In reality, the astonishing growth in co-operative schools has been achieved without funding or other support from the government. Growth happened despite a challenging policy environment and the pressure placed on those schools needing support to be taken over by sponsor academy chains, with no recognition of the power of co-operative models in transforming achievement.

Yet despite the lack of recognition, there is growing evidence of the positive impact of co-operative schools. In October 2013, Steve Baker, Conservative MP for Wycombe, called an adjournment debate on co-operative education as he wanted to highlight the remarkable progress of Cressex Community School in his constituency. Cressex was a high risk and low achieving National Challenge school that became one of the first Co-operative National Challenge Trusts.

Mr Baker highlighted the challenges the school had faced, including the fact that “nearly half of Cressex’s students live on estates that are among the most economically disadvantaged in England, where there is entrenched poverty and low skills. The proportion of children living in overcrowded households exceeds the national average. More than half the students have been eligible for free school meals … 80% of the school’s pupils are from ethnic minorities and the school now receives increasing numbers of students from eastern Europe.”

Mr Baker went on to demonstrate the remarkable impact the trust on the school, with record GCSE results in 2013, and how the co-operative values resonated locally.

“The community’s values were naturally aligned to those of the co-operative movement, and particularly the notion of being values-driven and faith-neutral, which in my constituency is highly relevant,” he added.

While the education sector trade unions were initially deeply suspicious of changes to the education system, dialogue helped build trust, leading to an agreement between the SCS, the Co-operative College and all the

TUC-affiliated education sector trade unions this autumn. The agreement highlights the shared values of the respective movements and a commitment to democratic engagement and accountability.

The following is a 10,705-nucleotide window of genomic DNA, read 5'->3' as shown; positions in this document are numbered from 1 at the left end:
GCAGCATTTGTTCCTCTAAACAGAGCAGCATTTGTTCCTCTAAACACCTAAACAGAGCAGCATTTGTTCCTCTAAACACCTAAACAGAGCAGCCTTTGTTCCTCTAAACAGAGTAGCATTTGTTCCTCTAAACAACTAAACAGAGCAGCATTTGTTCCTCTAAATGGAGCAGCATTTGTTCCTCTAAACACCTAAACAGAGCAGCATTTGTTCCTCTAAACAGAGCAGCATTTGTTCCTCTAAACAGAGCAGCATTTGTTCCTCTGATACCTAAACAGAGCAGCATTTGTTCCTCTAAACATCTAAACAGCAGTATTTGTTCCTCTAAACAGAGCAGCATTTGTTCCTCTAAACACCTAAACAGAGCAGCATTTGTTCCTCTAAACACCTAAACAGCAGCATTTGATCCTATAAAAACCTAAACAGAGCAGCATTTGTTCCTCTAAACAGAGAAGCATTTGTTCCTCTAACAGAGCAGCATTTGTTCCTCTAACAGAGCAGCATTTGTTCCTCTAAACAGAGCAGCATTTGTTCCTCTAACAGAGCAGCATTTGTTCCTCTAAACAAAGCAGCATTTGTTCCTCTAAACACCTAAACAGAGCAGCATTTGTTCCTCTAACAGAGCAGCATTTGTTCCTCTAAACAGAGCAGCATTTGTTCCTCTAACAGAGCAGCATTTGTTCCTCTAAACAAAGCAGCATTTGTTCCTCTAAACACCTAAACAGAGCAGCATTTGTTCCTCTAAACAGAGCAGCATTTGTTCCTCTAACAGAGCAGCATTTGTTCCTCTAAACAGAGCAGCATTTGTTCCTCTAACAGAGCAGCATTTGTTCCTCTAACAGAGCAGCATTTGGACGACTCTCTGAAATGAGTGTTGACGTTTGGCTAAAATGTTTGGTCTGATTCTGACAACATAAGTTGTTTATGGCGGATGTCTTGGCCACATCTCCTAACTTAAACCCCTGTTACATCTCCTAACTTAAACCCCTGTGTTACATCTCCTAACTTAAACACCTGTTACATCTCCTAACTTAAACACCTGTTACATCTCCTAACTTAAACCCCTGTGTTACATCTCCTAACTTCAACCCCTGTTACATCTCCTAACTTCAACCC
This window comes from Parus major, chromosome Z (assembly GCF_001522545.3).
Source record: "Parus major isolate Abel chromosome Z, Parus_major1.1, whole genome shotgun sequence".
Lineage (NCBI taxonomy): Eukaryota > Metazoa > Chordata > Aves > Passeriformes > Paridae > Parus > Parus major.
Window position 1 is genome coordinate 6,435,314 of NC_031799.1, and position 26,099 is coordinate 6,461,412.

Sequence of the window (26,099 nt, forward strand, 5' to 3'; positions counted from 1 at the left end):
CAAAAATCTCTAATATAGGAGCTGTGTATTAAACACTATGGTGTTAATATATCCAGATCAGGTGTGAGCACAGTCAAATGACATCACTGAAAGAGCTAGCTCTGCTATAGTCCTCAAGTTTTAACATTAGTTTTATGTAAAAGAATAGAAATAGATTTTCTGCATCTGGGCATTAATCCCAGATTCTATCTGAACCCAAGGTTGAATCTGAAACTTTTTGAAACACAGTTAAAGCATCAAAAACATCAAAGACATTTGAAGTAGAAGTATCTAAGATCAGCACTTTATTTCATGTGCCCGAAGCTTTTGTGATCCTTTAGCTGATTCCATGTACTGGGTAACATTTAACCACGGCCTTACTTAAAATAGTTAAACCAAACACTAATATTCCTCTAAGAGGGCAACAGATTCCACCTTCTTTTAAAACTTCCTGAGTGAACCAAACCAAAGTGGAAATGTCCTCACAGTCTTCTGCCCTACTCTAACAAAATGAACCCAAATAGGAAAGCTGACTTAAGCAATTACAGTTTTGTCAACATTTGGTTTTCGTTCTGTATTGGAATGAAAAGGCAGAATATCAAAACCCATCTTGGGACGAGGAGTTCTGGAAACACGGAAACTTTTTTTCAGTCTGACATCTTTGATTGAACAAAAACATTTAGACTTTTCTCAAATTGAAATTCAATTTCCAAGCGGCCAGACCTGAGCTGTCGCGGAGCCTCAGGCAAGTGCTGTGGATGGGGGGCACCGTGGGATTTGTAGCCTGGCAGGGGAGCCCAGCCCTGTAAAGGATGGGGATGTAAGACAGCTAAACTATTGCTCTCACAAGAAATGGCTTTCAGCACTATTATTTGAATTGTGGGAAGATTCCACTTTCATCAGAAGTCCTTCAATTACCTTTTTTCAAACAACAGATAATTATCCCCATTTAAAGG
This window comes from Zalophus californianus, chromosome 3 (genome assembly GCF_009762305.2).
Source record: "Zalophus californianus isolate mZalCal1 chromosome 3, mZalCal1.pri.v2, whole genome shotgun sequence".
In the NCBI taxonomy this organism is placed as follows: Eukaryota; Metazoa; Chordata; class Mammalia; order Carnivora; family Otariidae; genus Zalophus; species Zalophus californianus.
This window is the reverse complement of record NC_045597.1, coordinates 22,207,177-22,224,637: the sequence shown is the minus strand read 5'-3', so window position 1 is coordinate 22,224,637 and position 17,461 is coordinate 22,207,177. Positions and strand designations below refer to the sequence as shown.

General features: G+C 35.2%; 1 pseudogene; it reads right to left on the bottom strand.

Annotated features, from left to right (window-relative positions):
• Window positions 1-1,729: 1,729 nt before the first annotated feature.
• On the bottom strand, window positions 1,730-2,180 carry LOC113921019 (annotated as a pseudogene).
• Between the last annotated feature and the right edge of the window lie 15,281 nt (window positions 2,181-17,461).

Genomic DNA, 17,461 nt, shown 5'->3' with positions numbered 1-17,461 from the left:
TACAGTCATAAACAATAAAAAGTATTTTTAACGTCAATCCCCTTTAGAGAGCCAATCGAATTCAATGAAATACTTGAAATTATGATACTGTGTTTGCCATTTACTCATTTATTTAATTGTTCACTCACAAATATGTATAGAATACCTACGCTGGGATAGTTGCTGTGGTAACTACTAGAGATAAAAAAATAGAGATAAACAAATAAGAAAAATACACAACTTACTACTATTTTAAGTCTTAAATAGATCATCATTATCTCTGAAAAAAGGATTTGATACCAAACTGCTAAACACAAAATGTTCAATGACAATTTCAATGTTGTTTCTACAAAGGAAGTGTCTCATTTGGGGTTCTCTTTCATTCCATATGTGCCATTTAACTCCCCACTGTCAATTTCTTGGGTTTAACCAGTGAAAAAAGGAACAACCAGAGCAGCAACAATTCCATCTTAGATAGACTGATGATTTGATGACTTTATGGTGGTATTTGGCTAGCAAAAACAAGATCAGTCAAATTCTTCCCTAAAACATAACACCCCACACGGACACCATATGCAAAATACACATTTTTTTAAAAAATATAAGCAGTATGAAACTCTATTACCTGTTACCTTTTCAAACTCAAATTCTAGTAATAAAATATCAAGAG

Today the co-operative model is being adapted to meet the wider needs of different schools. In Plymouth, the Primary Heads Association established a co-operative community interest company to deliver a range of services locally and regionally with a strong emphasis on schools improvement. Elsewhere in Devon, 10 special schools have formed a co-operative shared trust, embedding a highly regarded SEN support structure.

A recent Ofsted report on one of the schools in the Brigshaw Trust in Leeds highlighted the support provided via the trust, stating that the school is “part of a collaborative trust comprising several local primary schools and the local high school. Collectively they are providing some effective leadership teaching and learning and assessment support, advice and guidance, which is helping to accelerate the schools’ improvement. By pooling resources they have made a number of joint appointments, including literacy and numeracy strategy leaders to embed excellent practice across the trust to boost pupils’ achievements.”

In 2011 the growing network of co-operative schools established the Schools Co-operative Society as an apex for co-operative schools, providing a voice in the policy debate and an opportunity to jointly procure and share services. It is rapidly developing its regional structure and prioritising support on schools improvement.

SCS has recently become an academy sponsor, with its first academy, Beaufort, in Gloucestershire, opening this autumn. Dave Boston believes that schools have adopted the co-operative model because they “passionately believe in co-operative values and the idea of working together to secure lasting improvement. Much of that support can come locally through strong co-operative clusters, and we are now looking to see how SCS can help broker support on a regional basis and through specialist networks.

"We have also become an academy sponsor to provide an additional layer of support, helping build a rich diversity of co-operative models, all committed to working together and sharing experience. We are determined to prove that you can have a bottom-up co-operative network that is every bit as effective as a top-down command and control chain.”

So where will the co-operative sector be in five years’ time? Mr Boston believes that it depends on what happens with government policy after the next election, with nearly half of secondary schools and over 80% of primary schools yet to make decisions on their long term structural form. “If co-operative schools received a fraction of the funding that has been made available to the models the government is committed to, we can quickly develop an effective national network.”

The growth of co-operative schools is a success story that in many ways parallels the rapid development of the consumer co-operatives in the mid to late 19th century. Both succeeded not from large resources for marketing, but through viral marketing as co-operators spread the message. Today’s growth is the result of schools and teachers talking to each other about the model and its success and the effective support package to take them through the complex conversion processes provided by the College. With numbers expected to top 700 at the turn of the year there is every prospect of over 1,000 co-operative schools by the 2015 general election.

The recent adjournment debate demonstrated the breadth of all-party support for all co-operative schools. What is needed now is for those warm words to be converted into practical support. The challenge now is to help embed the co-operative ethos across the schools and get the networking and co-operative support working effectively. The prize is future generations of school leavers who have learned and practised co-operation in their school life – and are ready to play an active role in the movement.